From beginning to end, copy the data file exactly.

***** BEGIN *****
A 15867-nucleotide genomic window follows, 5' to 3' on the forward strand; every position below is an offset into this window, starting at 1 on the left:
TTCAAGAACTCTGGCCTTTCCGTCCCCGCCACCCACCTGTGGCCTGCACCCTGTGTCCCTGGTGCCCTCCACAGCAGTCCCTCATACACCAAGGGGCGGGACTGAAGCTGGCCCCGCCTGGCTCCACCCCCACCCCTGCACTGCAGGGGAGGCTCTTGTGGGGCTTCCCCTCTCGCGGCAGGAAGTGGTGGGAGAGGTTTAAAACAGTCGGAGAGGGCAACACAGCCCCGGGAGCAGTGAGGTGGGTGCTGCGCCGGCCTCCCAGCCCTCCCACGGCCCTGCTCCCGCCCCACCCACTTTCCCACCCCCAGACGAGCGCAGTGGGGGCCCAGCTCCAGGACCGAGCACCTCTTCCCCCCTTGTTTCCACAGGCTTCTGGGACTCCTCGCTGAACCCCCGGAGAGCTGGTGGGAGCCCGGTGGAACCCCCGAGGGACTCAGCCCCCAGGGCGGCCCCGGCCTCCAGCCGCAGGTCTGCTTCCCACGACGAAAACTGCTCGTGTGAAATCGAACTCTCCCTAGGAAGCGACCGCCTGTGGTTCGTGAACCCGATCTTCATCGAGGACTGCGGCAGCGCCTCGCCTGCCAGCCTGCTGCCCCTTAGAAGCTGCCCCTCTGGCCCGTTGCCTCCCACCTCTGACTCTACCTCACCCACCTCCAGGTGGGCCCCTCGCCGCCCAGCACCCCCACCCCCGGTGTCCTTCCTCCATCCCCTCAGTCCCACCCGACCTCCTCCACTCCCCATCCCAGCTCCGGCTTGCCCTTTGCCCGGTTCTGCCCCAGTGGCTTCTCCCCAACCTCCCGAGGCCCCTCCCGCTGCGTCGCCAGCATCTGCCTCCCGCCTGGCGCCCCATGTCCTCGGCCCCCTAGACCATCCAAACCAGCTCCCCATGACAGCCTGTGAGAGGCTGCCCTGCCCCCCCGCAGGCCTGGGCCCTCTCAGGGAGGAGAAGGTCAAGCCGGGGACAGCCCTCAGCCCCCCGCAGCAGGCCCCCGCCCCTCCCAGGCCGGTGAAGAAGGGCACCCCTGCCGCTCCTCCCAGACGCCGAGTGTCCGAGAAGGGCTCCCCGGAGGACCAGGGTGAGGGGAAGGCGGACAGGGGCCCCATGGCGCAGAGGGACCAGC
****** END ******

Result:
A 15867-nucleotide genomic window follows, 5' to 3' on the forward strand; every position below is an offset into this window, starting at 1 on the left:
TTCAAGAACTCTGGCCTTTCCGTCCCCGCCACCCACCTGTGGCCTGCACCCTGTGTCCCTGGTGCCCTCCACAGCAGTCCCTCATACACCAAGGGGCGGGACTGAAGCTGGCCCCGCCTGGCTCCACCCCCACCCCTGCACTGCAGGGGAGGCTCTTGTGGGGCTTCCCCTCTCGCGGCAGGAAGTGGTGGGAGAGGTTTAAAACAGTCGGAGAGGGCAACACAGCCCCGGGAGCAGTGAGGTGGGTGCTGCGCCGGCCTCCCAGCCCTCCCACGGCCCTGCTCCCGCCCCACCCACTTTCCCACCCCCAGACGAGCGCAGTGGGGGCCCAGCTCCAGGACCGAGCACCTCTTCCCCCCTTGTTTCCACAGGCTTCTGGGACTCCTCGCTGAACCCCCGGAGAGCTGGTGGGAGCCCGGTGGAACCCCCGAGGGACTCAGCCCCCAGGGCGGCCCCGGCCTCCAGCCGCAGGTCTGCTTCCCACGACGAAAACTGCTCGTGTGAAATCGAACTCTCCCTAGGAAGCGACCGCCTGTGGTTCGTGAACCCGATCTTCATCGAGGACTGCGGCAGCGCCTCGCCTGCCAGCCTGCTGCCCCTTAGAAGCTGCCCCTCTGGCCCGTTGCCTCCCACCTCTGACTCTACCTCACCCACCTCCAGGTGGGCCCCTCGCCGCCCAGCACCCCCACCCCCGGTGTCCTTCCTCCATCCCCTCAGTCCCACCCGACCTCCTCCACTCCCCATCCCAGCTCCGGCTTGCCCTTTGCCCGGTTCTGCCCCAGTGGCTTCTCCCCAACCTCCCGAGGCCCCTCCCGCTGCGTCGCCAGCATCTGCCTCCCGCCTGGCGCCCCATGTCCTCGGCCCCCTAGACCATCCAAACCAGCTCCCCATGACAGCCTGTGAGAGGCTGCCCTGCCCCCCCGCAGGCCTGGGCCCTCTCAGGGAGGAGAAGGTCAAGCCGGGGACAGCCCTCAGCCCCCCGCAGCAGGCCCCCGCCCCTCCCAGGCCGGTGAAGAAGGGCACCCCTGCCGCTCCTCCCAGACGCCGAGTGTCCGAGAAGGGCTCCCCGGAGGACCAGGGTGAGGGGAAGGCGGACAGGGGCCCCATGGCGCAGAGGGACCAGC